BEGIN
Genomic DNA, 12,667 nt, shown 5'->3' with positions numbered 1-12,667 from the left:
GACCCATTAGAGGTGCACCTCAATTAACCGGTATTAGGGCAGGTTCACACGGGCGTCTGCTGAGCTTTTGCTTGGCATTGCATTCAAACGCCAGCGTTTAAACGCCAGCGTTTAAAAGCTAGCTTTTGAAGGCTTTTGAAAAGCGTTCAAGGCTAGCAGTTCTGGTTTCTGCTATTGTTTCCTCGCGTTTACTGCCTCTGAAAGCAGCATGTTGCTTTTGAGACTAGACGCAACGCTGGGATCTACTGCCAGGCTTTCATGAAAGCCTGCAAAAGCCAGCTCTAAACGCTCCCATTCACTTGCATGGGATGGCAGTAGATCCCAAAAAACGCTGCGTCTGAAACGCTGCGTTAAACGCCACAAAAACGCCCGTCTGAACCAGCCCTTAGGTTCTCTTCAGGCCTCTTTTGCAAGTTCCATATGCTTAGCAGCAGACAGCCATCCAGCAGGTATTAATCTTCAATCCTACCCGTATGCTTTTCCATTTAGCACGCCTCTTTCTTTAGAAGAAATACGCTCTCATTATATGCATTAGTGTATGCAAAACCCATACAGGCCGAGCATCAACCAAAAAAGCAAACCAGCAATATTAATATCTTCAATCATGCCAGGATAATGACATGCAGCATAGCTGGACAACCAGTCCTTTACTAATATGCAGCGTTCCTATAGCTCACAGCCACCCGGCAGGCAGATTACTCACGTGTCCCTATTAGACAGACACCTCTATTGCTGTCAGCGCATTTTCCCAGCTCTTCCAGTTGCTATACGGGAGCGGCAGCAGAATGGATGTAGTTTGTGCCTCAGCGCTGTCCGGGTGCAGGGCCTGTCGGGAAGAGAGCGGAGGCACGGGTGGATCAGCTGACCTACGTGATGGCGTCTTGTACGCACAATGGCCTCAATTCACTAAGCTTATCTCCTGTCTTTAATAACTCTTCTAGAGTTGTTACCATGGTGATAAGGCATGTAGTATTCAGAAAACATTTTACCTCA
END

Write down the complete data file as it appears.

Genomic DNA, 12,667 nt, shown 5'->3' with positions numbered 1-12,667 from the left:
GACCCATTAGAGGTGCACCTCAATTAACCGGTATTAGGGCAGGTTCACACGGGCGTCTGCTGAGCTTTTGCTTGGCATTGCATTCAAACGCCAGCGTTTAAACGCCAGCGTTTAAAAGCTAGCTTTTGAAGGCTTTTGAAAAGCGTTCAAGGCTAGCAGTTCTGGTTTCTGCTATTGTTTCCTCGCGTTTACTGCCTCTGAAAGCAGCATGTTGCTTTTGAGACTAGACGCAACGCTGGGATCTACTGCCAGGCTTTCATGAAAGCCTGCAAAAGCCAGCTCTAAACGCTCCCATTCACTTGCATGGGATGGCAGTAGATCCCAAAAAACGCTGCGTCTGAAACGCTGCGTTAAACGCCACAAAAACGCCCGTCTGAACCAGCCCTTAGGTTCTCTTCAGGCCTCTTTTGCAAGTTCCATATGCTTAGCAGCAGACAGCCATCCAGCAGGTATTAATCTTCAATCCTACCCGTATGCTTTTCCATTTAGCACGCCTCTTTCTTTAGAAGAAATACGCTCTCATTATATGCATTAGTGTATGCAAAACCCATACAGGCCGAGCATCAACCAAAAAAGCAAACCAGCAATATTAATATCTTCAATCATGCCAGGATAATGACATGCAGCATAGCTGGACAACCAGTCCTTTACTAATATGCAGCGTTCCTATAGCTCACAGCCACCCGGCAGGCAGATTACTCACGTGTCCCTATTAGACAGACACCTCTATTGCTGTCAGCGCATTTTCCCAGCTCTTCCAGTTGCTATACGGGAGCGGCAGCAGAATGGATGTAGTTTGTGCCTCAGCGCTGTCCGGGTGCAGGGCCTGTCGGGAAGAGAGCGGAGGCACGGGTGGATCAGCTGACCTACGTGATGGCGTCTTGTACGCACAATGGCCTCAATTCACTAAGCTTATCTCCTGTCTTTAATAACTCTTCTAGAGTTGTTACCATGGTGATAAGGCATGTAGTATTCAGAAAACATTTTACCTCA